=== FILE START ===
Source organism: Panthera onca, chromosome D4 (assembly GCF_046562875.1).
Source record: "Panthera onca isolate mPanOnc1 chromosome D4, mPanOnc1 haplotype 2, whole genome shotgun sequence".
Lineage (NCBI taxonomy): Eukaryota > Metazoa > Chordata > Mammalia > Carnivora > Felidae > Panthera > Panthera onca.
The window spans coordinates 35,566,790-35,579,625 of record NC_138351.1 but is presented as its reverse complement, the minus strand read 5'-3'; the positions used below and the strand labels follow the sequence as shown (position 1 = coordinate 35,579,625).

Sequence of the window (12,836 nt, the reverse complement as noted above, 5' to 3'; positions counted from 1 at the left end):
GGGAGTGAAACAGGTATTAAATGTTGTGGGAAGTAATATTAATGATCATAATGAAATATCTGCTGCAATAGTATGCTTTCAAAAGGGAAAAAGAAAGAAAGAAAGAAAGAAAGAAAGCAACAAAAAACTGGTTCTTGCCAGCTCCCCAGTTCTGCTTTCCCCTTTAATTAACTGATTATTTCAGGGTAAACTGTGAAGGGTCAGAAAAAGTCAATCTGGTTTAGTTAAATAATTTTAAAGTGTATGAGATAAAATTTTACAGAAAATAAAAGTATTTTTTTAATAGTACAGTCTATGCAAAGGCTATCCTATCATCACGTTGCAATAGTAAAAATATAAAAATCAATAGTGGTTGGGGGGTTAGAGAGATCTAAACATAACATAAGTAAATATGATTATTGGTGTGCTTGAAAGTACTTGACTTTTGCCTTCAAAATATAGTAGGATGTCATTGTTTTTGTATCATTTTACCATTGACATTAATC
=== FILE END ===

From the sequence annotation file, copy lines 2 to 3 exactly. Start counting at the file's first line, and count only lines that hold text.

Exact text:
Source record: "Panthera onca isolate mPanOnc1 chromosome D4, mPanOnc1 haplotype 2, whole genome shotgun sequence".
Lineage (NCBI taxonomy): Eukaryota > Metazoa > Chordata > Mammalia > Carnivora > Felidae > Panthera > Panthera onca.